A restrictive resuscitation strategy that significantly limited the amount of IV fluid administered to patients with severe sepsis and septic shock did not appear to increase mortality, organ dysfunction, or adverse events. Our data contribute to the current state of clinical equipoise surrounding the use of IV fluids in sepsis, support a larger multicenter trial addressing this topic, and inform future study design.
We are grateful to the ICU nurses, research staff, and physicians as well as the participants and their families. Without your collective generosity, this trial would not have been possible.
1. Rivers E, Nguyen B, Havstad S, et al.; Early Goal-Directed Therapy Collaborative Group: Early goal-directed therapy in the treatment of severe sepsis and septic shock
. N Engl J Med 2001; 345:1368–1377
2. Peake SL, Delaney A, Bailey M, et al. Goal-directed resuscitation
for patients with early septic shock
. N Engl J Med 2014; 371:1496–1506
3. Yealy DM, Kellum JA, Huang DT, et al. A randomized trial of protocol-based care for early septic shock
. N Engl J Med 2014; 370:1683–1693
4. Mouncey PR, Osborn TM, Power GS, et al.; ProMISe Trial Investigators: Trial of early, goal-directed resuscitation
for septic shock
. N Engl J Med 2015; 372:1301–1311
5. Alphonsus CS, Rodseth RN. The endothelial glycocalyx: A review of the vascular barrier. Anaesthesia 2014; 69:777–784
6. D’Orio V, Wahlen C, Rodriguez LM, et al. Effects of intravascular volume expansion on lung fluid balance in a canine model of septic shock
. Crit Care Med 1987; 15:863–868
7. Brooks HF, Moss RF, Davies NA, et al. Caecal ligation and puncture induced sepsis in the rat results in increased brain water content and perimicrovessel oedema. Metab Brain Dis 2014; 29:837–843
8. Glassford NJ, Eastwood GM, Bellomo R. Physiological changes after fluid bolus therapy in sepsis: A systematic review of contemporary data. Crit Care 2014; 18:696
9. Marik PE. Iatrogenic salt water drowning and the hazards of a high central venous pressure. Ann Intensive Care 2014; 4:21
10. Marik PE. Early management of severe sepsis: Concepts and controversies. Chest 2014; 145:1407–1418
11. Marik P, Bellomo R. A rational approach to fluid therapy in sepsis. Br J Anaesth 2016; 116:339–349
12. Byrne L, Van Haren F. Fluid resuscitation
in human sepsis: Time to rewrite history? Ann Intensive Care 2017; 7:4
13. Boyd JH, Forbes J, Nakada TA, et al. Fluid resuscitation
in septic shock
: A positive fluid balance and elevated central venous pressure are associated with increased mortality. Crit Care Med 2011; 39:259–265
14. Micek ST, McEvoy C, McKenzie M, et al. Fluid balance and cardiac function in septic shock
as predictors of hospital mortality. Crit Care 2013; 17:R246
15. Kelm DJ, Perrin JT, Cartin-Ceba R, et al. Fluid overload in patients with severe sepsis and septic shock
treated with early goal-directed therapy is associated with increased acute need for fluid-related medical interventions and hospital death. Shock 2015; 43:68–73
16. Marik PE, Linde-Zwirble WT, Bittner EA, et al. Fluid administration in severe sepsis and septic shock
, patterns and outcomes: An analysis of a large national database. Intensive Care Med 2017; 43:625–632
17. Sakr Y, Rubatto Birri PN, Kotfis K, et al.; Intensive Care Over Nations Investigators: Higher fluid balance increases the risk of death from sepsis: Results from a large international audit. Crit Care Med 2017; 45:386–394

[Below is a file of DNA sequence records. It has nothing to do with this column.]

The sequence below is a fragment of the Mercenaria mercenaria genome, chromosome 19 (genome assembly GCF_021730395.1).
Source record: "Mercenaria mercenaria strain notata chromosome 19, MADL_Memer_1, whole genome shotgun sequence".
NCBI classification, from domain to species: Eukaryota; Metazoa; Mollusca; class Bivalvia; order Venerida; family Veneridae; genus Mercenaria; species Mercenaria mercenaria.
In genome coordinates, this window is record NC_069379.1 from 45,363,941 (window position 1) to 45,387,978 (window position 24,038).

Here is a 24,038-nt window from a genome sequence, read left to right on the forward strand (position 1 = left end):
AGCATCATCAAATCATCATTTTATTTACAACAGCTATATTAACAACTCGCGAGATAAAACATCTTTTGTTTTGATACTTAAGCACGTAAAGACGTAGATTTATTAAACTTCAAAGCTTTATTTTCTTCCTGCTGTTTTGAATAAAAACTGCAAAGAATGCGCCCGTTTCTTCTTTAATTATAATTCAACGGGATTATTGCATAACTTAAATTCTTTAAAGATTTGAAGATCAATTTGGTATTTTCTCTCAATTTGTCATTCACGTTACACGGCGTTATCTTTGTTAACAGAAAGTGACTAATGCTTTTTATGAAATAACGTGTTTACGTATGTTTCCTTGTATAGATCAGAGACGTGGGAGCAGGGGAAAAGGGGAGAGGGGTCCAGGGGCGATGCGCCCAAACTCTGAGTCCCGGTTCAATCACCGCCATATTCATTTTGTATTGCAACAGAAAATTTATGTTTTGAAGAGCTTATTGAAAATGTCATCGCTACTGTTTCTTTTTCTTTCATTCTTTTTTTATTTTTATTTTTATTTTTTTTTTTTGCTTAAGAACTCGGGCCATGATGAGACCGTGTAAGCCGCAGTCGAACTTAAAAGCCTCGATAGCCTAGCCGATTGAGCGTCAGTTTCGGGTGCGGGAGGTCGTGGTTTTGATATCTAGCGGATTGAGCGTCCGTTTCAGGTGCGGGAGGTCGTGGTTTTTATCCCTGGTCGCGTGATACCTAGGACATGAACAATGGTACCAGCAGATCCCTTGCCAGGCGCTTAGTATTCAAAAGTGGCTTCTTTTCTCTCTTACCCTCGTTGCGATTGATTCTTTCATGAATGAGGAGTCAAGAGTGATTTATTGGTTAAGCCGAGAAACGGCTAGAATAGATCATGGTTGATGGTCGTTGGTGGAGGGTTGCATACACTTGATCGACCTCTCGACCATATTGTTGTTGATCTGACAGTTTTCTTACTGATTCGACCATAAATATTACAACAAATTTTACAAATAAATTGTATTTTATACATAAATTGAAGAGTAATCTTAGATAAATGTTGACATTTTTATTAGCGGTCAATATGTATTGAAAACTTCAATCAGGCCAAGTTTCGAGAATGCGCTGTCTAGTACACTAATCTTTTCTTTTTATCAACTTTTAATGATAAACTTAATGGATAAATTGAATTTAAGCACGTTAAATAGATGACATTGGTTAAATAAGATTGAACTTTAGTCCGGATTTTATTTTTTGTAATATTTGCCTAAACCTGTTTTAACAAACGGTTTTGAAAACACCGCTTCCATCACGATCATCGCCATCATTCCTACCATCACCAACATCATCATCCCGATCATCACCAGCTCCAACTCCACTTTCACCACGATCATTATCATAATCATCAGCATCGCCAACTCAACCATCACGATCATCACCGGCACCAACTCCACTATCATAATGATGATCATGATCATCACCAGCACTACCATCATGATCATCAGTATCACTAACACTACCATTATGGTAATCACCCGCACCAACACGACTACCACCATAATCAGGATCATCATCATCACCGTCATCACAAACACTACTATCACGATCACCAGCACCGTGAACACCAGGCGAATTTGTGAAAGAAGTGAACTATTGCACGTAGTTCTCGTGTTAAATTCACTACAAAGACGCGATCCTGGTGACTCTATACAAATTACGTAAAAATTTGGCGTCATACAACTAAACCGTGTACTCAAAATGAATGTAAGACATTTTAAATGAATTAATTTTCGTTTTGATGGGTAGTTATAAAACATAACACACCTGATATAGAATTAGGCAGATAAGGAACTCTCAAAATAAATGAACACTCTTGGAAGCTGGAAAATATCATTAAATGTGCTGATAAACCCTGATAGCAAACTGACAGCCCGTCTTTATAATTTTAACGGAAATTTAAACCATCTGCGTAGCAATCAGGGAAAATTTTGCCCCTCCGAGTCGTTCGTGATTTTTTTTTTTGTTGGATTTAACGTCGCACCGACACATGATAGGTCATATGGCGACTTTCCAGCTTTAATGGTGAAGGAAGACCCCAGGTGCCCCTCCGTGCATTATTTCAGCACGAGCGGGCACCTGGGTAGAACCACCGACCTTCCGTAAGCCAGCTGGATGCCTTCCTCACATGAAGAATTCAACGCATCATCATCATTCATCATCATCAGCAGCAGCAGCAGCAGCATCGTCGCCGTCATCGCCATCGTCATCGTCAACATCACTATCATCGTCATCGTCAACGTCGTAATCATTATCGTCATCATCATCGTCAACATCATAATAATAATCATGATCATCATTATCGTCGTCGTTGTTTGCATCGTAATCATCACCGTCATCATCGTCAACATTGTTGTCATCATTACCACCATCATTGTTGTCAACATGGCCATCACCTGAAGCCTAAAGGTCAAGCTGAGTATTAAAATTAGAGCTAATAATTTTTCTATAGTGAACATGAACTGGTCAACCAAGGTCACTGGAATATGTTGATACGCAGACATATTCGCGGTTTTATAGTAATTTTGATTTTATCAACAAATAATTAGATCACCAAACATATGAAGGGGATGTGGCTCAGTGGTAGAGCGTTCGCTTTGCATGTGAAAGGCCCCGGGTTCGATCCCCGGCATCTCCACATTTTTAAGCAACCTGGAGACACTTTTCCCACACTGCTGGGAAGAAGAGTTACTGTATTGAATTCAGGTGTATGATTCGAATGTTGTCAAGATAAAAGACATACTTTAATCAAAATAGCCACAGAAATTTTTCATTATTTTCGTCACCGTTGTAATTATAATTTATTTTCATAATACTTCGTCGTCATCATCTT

18. Andrews B, Semler MW, Muchemwa L, et al. Effect of an early resuscitation
protocol on in-hospital mortality among adults with sepsis and hypotension: A randomized clinical trial. JAMA 2017; 318:1233–1240
19. Levy MM, Fink MP, Marshall JC, et al. 2001 SCCM/ESICM/ACCP/ATS/SIS International Sepsis Definitions Conference. Crit Care Med 2003; 31:1250–1256
20. Kaukonen KM, Bailey M, Pilcher D, et al. Systemic inflammatory response syndrome criteria in defining severe sepsis. N Engl J Med 2015; 372:1629–1638
21. Lemmens HJ, Bernstein DP, Brodsky JB. Estimating blood volume in obese and morbidly obese patients. Obes Surg 2006; 16:773–776
22. Self WH, Semler MW, Bellomo R, et al.; CLOVERS Protocol Committee and NHLBI Prevention and Early Treatment of Acute Lung Injury (PETAL) Network Investigators: Liberal versus restrictive intravenous fluid
therapy for early septic shock
: Rationale for a randomized trial. Ann Emerg Med 2018; 72:457–466
23. Reuter DA, Chappell D, Perel A. The dark sides of fluid administration in the critically ill patient. Intensive Care Med 2018; 44:1138–1140
24. Rhodes A, Evans LE, Alhazzani W, et al. Surviving Sepsis Campaign: International Guidelines for Management of Sepsis and Septic Shock
: 2016. Intensive Care Med 2017; 43:304–377
26. Hjortrup PB, Haase N, Bundgaard H, et al.; CLASSIC Trial Group; Scandinavian Critical Care Trials Group: Restricting volumes of resuscitation
fluid in adults with septic shock
after initial management: The CLASSIC randomised, parallel-group, multicentre feasibility trial. Intensive Care Med 2016; 42:1695–1705
27. Wiedemann HP, Wheeler AP, Bernard GR, et al. Comparison of two fluid-management strategies in acute lung injury. N Engl J Med 2006; 354:2564–2575
28. Semler MW, Self WH, Wanderer JP, et al.; SMART Investigators and the Pragmatic Critical Care Research Group: Balanced crystalloids versus saline in critically ill adults. N Engl J Med 2018; 378:829–839
intravenous fluid; restrictive fluid strategy; resuscitation; septic shock
Supplemental Digital Content
Copyright © 2019 by the Society of Critical Care Medicine and Wolters Kluwer Health, Inc. All Rights Reserved.